Foxp2 is a putative transcription factor containing a polyglutamine tract and a forkhead DNA binding domain. Foxp2 is associated with language and speech deficits (Hurst et al, 1990; Lai et al, 2000). Lai et al (2000), studied a three-generation pedigree with a severe speech and language disorder and found a point mutation in the forkhead domain segregated with affected status. Gong et al (2004) found a significant association between an SNP of Foxp2 and autism (Gong et al, 2004). Additionally, a significant genetic association has also been found between Foxp2 polymorphisms and subjects with schizophrenia (Sanjuan et al, 2006). Our results have shown an upregulation of Foxp2 protein product in both cerebellum (P0, P35) and hippocampus (P35, P56) of the progeny of virally exposed mice suggesting that this candidate gene for autism is affected by our animal model and may serve as an important gene to study in schizophrenia. Furthermore, prenatal viral infection of E9 Balb/c mice caused upregulation of Foxp2 gene in cerebella of day 35 mouse progeny pointing to specificity of viral insult in upregulation of this gene in various embryogenic stages (E9 vs. E18) and in two strains of mouse (C57BL6J vs. Balb/c) (Fatemi et al, 2007a).
Analysis of brain volume in the exposed mouse progeny showed a significant (p<0.05) ~ 4.3% decrease at postnatal day 35 (Fig. 2). Quite interestingly, this atrophy has been seen in adolescent children with schizophrenia and been associated with abnormalities in the neuregulin 1 gene function, a ligand for receptor Erbb4 which is significantly elevated in frontal cortex of day 56 exposed mouse progeny. Previous work had also shown pyramidal cell atrophy and thinning of cortex and hippocampus in E9 infected mouse progeny (Calo et al, 2005). Fractional anisotropy of the corpus callosum revealed white matter atrophy at postnatal day 35, suggesting a decrease in myelin and axonal density. This finding is relevant to our study since numerous reports show white matter thinning in brains of subjects with schizophrenia, especially in corpus callosum (Ardekani et al, 2003; Kubicki et al, 2005; Wolkin et al, 1998).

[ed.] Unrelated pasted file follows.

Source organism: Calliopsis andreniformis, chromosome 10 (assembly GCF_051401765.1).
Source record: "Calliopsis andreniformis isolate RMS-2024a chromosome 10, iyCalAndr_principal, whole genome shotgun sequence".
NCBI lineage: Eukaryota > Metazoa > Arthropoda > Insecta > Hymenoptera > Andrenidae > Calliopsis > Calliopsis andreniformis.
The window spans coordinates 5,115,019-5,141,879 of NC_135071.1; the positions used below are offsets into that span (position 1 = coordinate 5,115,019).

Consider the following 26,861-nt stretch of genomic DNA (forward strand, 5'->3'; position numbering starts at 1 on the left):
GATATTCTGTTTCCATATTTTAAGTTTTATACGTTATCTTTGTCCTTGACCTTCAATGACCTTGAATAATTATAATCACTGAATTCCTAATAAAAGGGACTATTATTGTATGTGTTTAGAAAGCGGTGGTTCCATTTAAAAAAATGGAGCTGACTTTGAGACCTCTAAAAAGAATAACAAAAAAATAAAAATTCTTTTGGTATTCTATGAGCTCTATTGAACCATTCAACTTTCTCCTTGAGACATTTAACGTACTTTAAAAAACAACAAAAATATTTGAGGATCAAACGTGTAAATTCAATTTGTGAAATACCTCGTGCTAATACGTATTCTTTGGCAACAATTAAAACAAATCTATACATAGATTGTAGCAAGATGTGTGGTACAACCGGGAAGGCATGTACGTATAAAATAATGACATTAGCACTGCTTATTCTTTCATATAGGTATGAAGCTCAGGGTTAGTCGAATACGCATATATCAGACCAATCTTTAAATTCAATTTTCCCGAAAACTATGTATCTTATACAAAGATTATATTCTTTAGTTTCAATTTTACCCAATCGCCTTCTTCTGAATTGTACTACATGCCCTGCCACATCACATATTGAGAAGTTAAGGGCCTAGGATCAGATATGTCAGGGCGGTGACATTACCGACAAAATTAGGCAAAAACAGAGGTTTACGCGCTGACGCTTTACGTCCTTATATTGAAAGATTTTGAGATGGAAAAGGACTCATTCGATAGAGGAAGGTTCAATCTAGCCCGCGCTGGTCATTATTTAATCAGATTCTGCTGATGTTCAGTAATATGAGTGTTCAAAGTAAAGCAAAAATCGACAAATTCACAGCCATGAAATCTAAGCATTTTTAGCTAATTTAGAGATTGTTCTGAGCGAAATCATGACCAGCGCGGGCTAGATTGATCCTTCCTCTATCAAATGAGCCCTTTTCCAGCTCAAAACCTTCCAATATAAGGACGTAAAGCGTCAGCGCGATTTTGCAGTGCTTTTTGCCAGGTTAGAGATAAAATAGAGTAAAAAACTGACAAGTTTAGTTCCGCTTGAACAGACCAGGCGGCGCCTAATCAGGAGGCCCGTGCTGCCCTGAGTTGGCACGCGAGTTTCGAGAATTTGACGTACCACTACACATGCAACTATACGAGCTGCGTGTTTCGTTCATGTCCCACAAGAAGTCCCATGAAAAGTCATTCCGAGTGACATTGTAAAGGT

Neurochemical measurements in cerebella of virally exposed mice provided a very intriguing pattern i.e., levels of serotonin were reduced significantly in postnatal days 14 and 35. Serotonin receptor abnormalities have been demonstrated in patients with schizophrenia (Penas-Lledo et al, 2007). The level of serotonin metabolite 5HIAA was also reduced significantly in postnatal day 14 and nonsignificantly in postnatal day 35. Serotonin also has neurotrophic effects during embryogenesis (Sodhi and Sanders-Bush, 2004) and reductions in serotonin in critical periods of brain development could contribute to brain atrophy observed in this study. Finally, levels of taurine, a non-proteinogenic amino acid abundantly found in brain (Albrecht and Schousboe, 2005) was reduced significantly in day 35 virally exposed mouse cerebella. Taurine has an essential role in development and survival of neurons. Taurine deficiency in development leads to abnormal cerebellar organization and function. Reduced levels of CSF taurine lave been demonstrated in drug-free schizophrenic patients (Do et al, 1995).